Crumble is a cannabis concentrate produced by solvent extraction. It is very similar to shatter but is a bit different when it comes to its physical properties and consistency. As is indicated by its name, it is crumbly and has beeswax or cheese-like consistency, which aside from all the common applications of concentrates, also makes it much more suitable for ‘sprinkling’ on top of bowls or incorporating into joints.
As is the case with all solvent-extracted concentrates, the potency of crumble is remarkably high – it can contain up to 85-90% THC. Of course, medicinal and non-psychoactive CBD versions with a 0% THC content also exist on the market and they can be vaped or smoked in the exact same way.
What makes crumble different from other concentrates?
When it comes to their chemical constituents, all concentrates produced by solvent extraction are very similar, or even identical. They only differ in their consistency and appearance. Crumble is the most ‘crumbly’ of all the concentrates – this quality comes from slight variations in the final purging process, in which any leftover solvent is evaporated to produce the finished concentrate.
Generally, crumble is purged and whipped for longer and as a result, is more ‘dry’.
Unfortunately, the more powdery consistency of crumble gives it more air-exposed surface area, which leads to a somewhat shorter shelf-life. It’s important to store crumble in well-sealed containers and away from heat and sunlight.
The degradation of crumble over time leads to changes in color – it will lose its beautiful golden glow and become darker. It will also become even more dry and crumbly.
Compared to shatter or other concentrates, crumble is not a lower quality product. It may only seem that way, because shatter looks more ‘pretty’ and appears purer, due to its crystalline structure. But crumble is becoming more and more popular as people are realizing that the beautiful, glass-like consistency of shatter doesn’t necessarily mean it’s superior in any way.
What is crumble suitable for?
Of all the different concentrates, crumble is the one that is the most convenient for mixing with whole flower material in order to increase its potency – you can easily sprinkle it on some bud prior to rolling it in a joint, or packing it in a bowl.
But this doesn’t mean that crumble was specifically made for mixing with flower – most users still prefer to dab crumble in a dab rig, or vaporize it in an electronic vaporizer. Vaporizing or dabbing is done in order to avoid the unhealthy inhalation of smoke produced by the high-temperature burning of dry flower material.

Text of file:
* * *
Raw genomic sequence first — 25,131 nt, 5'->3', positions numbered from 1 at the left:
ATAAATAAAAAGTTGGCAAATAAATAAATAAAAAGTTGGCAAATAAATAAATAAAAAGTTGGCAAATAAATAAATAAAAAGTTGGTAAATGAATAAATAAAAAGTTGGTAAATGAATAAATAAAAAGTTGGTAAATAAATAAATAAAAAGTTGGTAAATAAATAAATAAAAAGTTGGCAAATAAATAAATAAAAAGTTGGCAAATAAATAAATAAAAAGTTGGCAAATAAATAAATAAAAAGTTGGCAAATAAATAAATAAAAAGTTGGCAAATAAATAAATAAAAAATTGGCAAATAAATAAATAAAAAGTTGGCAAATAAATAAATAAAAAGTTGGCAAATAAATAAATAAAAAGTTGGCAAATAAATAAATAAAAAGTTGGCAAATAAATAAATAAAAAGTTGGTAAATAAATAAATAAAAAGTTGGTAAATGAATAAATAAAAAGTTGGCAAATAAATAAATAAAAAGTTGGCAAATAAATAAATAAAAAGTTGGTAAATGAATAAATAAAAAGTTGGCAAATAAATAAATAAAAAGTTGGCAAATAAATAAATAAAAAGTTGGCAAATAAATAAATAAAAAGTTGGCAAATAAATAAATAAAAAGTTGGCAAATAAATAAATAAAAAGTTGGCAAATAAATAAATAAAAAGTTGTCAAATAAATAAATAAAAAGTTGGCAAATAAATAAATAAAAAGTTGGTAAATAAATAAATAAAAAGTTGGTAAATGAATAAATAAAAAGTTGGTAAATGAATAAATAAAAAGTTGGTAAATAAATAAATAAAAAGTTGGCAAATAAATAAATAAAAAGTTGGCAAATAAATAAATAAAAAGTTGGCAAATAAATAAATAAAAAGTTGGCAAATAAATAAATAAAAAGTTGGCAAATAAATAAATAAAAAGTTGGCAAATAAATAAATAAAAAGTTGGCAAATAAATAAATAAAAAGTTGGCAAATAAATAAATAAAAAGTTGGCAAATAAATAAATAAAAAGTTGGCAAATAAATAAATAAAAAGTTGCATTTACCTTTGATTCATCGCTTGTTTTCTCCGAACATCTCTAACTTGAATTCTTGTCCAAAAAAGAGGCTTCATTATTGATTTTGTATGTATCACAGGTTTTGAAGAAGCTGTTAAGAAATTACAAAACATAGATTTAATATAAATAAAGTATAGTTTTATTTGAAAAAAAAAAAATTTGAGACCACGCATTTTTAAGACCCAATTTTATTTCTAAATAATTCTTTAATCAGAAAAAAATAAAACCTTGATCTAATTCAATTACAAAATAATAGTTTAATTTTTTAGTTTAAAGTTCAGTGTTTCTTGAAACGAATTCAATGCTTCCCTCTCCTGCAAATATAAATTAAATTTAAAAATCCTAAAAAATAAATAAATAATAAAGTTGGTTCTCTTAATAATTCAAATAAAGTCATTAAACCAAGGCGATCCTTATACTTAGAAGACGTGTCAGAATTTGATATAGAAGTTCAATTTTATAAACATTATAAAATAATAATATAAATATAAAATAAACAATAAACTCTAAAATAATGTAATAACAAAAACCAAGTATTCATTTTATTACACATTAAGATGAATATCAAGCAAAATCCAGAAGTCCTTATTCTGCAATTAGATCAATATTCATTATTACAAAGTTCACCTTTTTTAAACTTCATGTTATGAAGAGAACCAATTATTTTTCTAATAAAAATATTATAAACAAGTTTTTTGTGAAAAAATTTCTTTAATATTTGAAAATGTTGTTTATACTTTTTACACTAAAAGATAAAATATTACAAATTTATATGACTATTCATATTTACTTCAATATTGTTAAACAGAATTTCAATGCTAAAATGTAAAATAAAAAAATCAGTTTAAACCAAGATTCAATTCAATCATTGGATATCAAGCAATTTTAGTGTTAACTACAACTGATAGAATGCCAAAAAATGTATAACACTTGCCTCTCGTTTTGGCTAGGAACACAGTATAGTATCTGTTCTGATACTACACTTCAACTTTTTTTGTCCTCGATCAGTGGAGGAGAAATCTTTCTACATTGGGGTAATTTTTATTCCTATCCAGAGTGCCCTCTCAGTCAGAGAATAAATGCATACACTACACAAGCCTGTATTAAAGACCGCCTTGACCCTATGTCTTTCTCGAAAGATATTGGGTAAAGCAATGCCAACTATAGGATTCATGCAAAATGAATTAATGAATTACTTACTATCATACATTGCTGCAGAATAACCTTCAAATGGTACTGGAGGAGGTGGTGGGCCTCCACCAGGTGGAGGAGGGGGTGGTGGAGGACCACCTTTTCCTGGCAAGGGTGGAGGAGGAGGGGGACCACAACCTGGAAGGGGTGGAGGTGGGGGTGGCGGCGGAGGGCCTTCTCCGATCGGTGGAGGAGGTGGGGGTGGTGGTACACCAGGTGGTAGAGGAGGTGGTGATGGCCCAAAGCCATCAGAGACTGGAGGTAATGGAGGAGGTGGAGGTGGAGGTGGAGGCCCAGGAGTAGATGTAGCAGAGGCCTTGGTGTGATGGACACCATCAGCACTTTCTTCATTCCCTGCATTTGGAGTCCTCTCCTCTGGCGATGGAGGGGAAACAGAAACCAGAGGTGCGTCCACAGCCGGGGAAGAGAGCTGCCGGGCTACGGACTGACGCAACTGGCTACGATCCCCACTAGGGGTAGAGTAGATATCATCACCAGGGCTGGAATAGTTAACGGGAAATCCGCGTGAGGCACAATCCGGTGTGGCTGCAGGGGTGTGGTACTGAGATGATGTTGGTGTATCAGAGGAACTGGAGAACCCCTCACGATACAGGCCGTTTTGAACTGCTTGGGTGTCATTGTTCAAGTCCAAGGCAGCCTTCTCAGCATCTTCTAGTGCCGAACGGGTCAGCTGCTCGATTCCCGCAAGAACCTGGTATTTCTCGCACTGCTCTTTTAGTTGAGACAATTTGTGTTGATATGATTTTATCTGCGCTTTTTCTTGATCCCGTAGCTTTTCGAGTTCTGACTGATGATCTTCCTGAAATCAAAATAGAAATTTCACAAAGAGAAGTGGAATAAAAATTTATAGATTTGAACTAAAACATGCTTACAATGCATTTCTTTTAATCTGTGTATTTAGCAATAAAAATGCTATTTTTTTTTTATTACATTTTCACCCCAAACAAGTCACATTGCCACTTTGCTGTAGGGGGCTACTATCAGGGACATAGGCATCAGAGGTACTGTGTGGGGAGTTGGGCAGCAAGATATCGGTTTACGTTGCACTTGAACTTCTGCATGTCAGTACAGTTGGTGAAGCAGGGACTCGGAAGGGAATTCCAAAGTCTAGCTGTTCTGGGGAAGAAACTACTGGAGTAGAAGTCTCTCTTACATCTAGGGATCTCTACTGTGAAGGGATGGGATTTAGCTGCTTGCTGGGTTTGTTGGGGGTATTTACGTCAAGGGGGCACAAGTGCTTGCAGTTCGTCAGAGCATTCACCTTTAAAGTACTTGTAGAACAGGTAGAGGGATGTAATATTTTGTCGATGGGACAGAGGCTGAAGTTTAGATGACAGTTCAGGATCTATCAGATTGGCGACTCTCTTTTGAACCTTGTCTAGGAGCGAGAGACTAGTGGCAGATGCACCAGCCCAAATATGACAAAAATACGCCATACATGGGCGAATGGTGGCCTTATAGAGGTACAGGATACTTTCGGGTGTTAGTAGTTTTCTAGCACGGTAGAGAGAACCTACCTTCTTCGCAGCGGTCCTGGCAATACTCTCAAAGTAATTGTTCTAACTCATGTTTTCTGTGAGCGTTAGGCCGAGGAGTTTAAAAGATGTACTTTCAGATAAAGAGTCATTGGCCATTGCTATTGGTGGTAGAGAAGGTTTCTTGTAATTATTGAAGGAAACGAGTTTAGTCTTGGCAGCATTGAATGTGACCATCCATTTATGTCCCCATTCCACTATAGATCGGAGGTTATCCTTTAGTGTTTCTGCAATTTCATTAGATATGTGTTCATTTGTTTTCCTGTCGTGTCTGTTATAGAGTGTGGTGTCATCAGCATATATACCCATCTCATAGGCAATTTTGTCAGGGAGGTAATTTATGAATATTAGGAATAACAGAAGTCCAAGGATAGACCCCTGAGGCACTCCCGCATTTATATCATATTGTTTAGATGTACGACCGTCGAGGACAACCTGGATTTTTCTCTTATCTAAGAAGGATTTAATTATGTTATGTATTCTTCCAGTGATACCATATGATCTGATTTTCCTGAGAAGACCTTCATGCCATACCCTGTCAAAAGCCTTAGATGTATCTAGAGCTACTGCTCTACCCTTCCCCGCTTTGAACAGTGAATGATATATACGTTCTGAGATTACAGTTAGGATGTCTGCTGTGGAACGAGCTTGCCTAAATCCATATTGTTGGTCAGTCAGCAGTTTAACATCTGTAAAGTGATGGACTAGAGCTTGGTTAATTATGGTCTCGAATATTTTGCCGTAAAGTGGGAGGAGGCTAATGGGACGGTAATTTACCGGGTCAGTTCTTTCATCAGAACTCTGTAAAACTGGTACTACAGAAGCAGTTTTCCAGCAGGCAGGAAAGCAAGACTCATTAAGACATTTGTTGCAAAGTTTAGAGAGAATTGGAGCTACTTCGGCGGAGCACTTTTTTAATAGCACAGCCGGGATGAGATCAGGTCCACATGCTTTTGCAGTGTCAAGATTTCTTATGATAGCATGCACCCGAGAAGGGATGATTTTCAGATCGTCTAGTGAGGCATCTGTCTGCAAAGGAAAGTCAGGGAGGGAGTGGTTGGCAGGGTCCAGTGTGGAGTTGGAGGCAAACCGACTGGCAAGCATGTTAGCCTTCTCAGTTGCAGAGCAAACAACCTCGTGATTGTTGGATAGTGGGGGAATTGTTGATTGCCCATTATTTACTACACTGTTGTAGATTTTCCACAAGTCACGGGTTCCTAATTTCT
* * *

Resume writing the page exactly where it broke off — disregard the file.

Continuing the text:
When crumble is dabbed, a different, spoon-shaped dabber tip is usually used to take the dab and place it into the nail. Because crumble is not as sticky and buttery as other, more fluid concentrates, putting a piece of crumble inside the heated nail is easy and can even be done with your fingers, without a dabber, by simply dropping a pinched dab inside the nail.
Because crumble is convenient both for mixing with flower material and for vaporizing, it is considered the most versatile of all concentrates. Of course, it can also be used for making edibles. Keep in mind that just like other concentrates, most of its THC content is in a THCA form.
THCA requires decarboxylation at a sufficient temperature in order to turn it into the psychoactive THC. This of course happens naturally during vaping or smoking.
How is crumble made?
The process is the same one used to produce all the other solvent-extracted concentrates. Under pressure, chilled butane (or sometimes propane, ethanol, or another solvent) passes through a flower-packed column, after which the concentrate is precipitated by chilling. After that, the separated concentrate undergoes purging, which gets rid of all the final traces of the solvent, leaving only the pure concentrate behind.
Crumble is purged at a relatively high temperature, which leads to quicker evaporation. Unlike the slower process used to produce shatter, the quicker purging process involved in the manufacturing of crumble doesn’t allow much time for the molecules to rearrange in a crystalline structure, As a result, a more crumbly structure is achieved. Before purging, crumble is typically whipped.
The whipping process is just simple mechanical agitation, designed to scramble the structure of the material, further contributing to its crumbly texture.